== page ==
Stan Lee Las Vegas speaks with the Review-Journal's Chris Lawrence about his love for his fans and shared universes. (Las Vegas Review-Journal)
Ultimate Belgium Waffle Sundae at Lavo
Lavo at the Palazzo serves a 16-scoop ice cream sundae that costs $800. (Rochelle Ricahrds, Janna Karel/Las Vegas Review-Journal)
A New Zip Line Is Opening On The Las Vegas Strip
A New Zip Line Is Opening On The Las Vegas Strip (Janna Karel lLas Vegas Review-Journal)
You'll need a keen eye to find this secret bar on the Las Vegas Strip
You'll need a keen eye to find this secret bar on the Las Vegas Strip (Janna Karel Las Vegas Review-Journal)
"The Lion King" roars into Las Vegas
New music club 172 brings loud luxury to Las Vegas
New music venue at the Rio brings rock ’n’ roll and food together at intimate club. K.M. Cannon/Las Vegas Review-Journal
Fans fear for Zak Bagans’ safety in Las Vegas Halloween TV special
Fly Linq zip line time lapse
Fly Linq zip line timelapse
Shaq opens Las Vegas restaurant, Big Chicken
Shaq opens Las Vegas restaurant, Big Chicken
Robert Deniro And Chef Nobu Talk About The Success Of Nobu
Robert Deniro And Chef Nobu Talk About The Success Of Nobu (Al Mancini Las Vegas Review-journal)
Nevada Ballet Theatre rehearses for "Dracula" at The Smith Center
Nevada Ballet Theatre rehearses for "Dracula" at The Smith Center (Janna Karel/ Las Vegas Review-Journal)
Downtown Summerlin hosts its annual Festival of Arts
People crowd to Downtown Summerlin for the 23rd annual Summerlin Festival of Arts in Las Vegas, Sunday, Oct. 14, 2018. (Caroline Brehman/Las Vegas Review-Journal)
Bellagio, MGM Resorts International’s luxury hotel turns 20
The more than 3,000-room Bellagio hotel is situated on the site of the former Dunes Hotel. The Dunes was imploded in 1993, and construction of the Bellagio started in 1996. It cost $1.6 billion to build, making it the most expensive hotel in the world at the time. The Bellagio was former Wynn Resorts Ltd. Chairman and CEO Steve Wynn’s second major casino on the Strip after The Mirage. MGM Resorts International acquired the property from Steve Wynn in 2000. (Tara Mack/Las Vegas Review-Journal)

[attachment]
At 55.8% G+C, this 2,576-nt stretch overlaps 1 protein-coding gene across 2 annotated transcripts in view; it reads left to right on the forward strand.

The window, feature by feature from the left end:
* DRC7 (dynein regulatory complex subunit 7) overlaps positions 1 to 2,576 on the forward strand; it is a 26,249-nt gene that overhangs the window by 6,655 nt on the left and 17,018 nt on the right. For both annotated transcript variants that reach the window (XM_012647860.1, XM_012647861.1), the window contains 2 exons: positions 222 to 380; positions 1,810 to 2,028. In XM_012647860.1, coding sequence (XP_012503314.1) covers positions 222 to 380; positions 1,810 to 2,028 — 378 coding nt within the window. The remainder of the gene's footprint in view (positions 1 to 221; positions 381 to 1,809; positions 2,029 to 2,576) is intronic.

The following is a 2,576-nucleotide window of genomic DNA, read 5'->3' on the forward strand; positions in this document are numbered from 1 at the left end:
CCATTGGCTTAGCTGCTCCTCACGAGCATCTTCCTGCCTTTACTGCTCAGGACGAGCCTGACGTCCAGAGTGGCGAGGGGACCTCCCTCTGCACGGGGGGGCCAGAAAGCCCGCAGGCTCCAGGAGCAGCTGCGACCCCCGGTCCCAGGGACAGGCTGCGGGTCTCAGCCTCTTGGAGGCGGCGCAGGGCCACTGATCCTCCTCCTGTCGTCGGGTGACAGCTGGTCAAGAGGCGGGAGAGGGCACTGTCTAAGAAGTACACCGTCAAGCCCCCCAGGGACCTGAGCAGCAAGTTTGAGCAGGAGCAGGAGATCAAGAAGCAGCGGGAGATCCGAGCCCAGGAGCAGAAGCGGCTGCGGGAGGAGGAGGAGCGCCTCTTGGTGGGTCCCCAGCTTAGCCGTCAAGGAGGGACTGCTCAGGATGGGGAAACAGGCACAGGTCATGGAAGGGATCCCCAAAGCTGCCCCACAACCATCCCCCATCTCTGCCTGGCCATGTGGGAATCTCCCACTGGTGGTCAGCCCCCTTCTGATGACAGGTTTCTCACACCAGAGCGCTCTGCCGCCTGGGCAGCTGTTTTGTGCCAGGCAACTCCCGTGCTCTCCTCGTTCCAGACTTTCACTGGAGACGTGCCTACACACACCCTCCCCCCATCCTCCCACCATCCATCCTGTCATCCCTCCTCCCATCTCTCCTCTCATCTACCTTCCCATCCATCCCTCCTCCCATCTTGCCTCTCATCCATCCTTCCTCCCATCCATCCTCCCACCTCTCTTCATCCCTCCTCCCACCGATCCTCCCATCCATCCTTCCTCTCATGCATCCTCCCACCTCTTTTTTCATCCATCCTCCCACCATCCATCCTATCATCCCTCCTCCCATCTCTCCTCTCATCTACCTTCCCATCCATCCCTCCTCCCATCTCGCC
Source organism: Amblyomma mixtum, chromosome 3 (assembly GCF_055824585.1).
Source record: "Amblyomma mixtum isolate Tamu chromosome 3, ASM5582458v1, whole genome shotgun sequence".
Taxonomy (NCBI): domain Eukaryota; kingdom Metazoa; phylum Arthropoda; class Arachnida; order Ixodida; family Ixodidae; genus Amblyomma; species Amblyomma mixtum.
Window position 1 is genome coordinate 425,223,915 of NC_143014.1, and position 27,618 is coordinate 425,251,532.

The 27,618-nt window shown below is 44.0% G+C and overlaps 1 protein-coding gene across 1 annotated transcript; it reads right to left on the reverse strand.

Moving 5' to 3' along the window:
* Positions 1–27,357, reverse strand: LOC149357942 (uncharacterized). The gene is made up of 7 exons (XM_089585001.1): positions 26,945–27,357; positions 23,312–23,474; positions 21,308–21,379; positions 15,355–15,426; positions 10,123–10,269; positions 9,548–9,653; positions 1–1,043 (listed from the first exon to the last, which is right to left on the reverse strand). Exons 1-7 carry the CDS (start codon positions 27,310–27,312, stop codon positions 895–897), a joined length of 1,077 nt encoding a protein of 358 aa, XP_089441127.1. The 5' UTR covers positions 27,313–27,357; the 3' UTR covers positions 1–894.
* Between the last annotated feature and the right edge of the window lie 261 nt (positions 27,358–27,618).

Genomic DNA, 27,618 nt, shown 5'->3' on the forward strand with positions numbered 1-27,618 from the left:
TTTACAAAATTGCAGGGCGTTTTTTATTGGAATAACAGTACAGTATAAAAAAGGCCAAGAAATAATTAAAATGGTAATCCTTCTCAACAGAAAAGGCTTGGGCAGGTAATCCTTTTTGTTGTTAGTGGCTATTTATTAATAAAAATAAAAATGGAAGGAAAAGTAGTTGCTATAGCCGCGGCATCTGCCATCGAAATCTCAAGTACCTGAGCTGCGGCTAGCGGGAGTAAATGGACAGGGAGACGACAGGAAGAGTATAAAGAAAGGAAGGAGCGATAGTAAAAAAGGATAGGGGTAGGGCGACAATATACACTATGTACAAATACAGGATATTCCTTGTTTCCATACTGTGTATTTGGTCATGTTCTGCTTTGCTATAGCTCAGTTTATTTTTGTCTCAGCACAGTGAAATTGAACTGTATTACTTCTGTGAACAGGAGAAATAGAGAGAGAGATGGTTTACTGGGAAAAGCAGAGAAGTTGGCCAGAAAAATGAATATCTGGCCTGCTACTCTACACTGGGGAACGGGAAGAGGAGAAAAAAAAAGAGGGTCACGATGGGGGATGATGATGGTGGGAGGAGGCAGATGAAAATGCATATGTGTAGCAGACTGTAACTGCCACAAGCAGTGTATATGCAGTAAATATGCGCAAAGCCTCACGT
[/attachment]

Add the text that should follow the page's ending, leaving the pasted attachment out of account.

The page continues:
Recycled Art and Cute Dogs at Summerlin Festival Of Arts
Recycled Art, Cute Dogs Abound At Summerlin Festival Of Arts (Janna Karel Las Vegas Review-Journal)
Bellagio Patisserie Creates Life-size Sculpture Of 20th Anniversary Of Cirque Du Soleil Show
Bellagio Patisserie Creates Life-size Sculpture Of 20th Anniversary Of Cirque Du Soleil Show (Janna Karel/Las Vegas Review-Journal)
10 Most Iconic Moments At The Bellagio Fountains
10 Most Iconic Moments At The Bellagio Fountains (Janna Karel/Las Vegas Review-Journal)
Jason Aldean talks about the possibility of a Las Vegas residency
Country superstar Jason Aldean discusses his feelings about playing in Las Vegas and says he'd be interested in a Las Vegas residency when the time is right at the iHeart Radio Music Festival in Las Vegas on September 21, 2018.(John Katsilometes/Las Vegas Review-Journal)
Block 16 Urban Food Hall Serves Favorite Foods From Across The US
Block 16 Urban Food Hall Serves Favorite Foods From Across The US (Janna Karel Las Vegas Review-Journal)
Benny the Skating Dog could be the next Golden Knights on-ice entertainment
Benny the Skating Dog could be the next Golden Knights on-ice entertainment (Janna Karel Las Vegas Review-Journal)
Who To Watch At Life Is Beautiful
Life Is Beautiful Setup
Workers preparing Fremont street for this weekend's Life is Beautiful festival, on Wednesday, September 19, 2018. Mat Luschek/Las Vegas Review-Journal
The 46th annual Greek Food Festival will feed 25,000 people in Las Vegas
Madame Tussauds Has The Newest VR Experience On The Strip
Madame Tussauds Has The Newest VR Experience On The Strip. (Janna Karel Las Vegas Review-Journal)
Zia Records Move
Zias Records is moving from its Sahara Avenue and Arville Street location to a bigger store. (Mat Luscheck/Las Vegas Review-Journal)
Students At The International Contortion Convention In Las Vegas Learn How To Bend And Twist Their Bodies
Students At The International Contortion Convention In Las Vegas Learn How To Bend And Twist Their Bodies. (Janna Karel Las Vegas Review-Journal)
Video from Fertitta wedding Sep. 1
video from @wedstagrams of Fertitta wedding at Red Rock Resort
You Can Get Vegan Unicorn Toast In Downtown Las Vegas
You Can Get Vegan Unicorn Toast In Downtown Las Vegas (Janna Karel Las Vegas Review-Journal)
TOP NEWS
News Headlines
Add Event
Home Front Page Footer Listing
Circular
You May Like

You May Like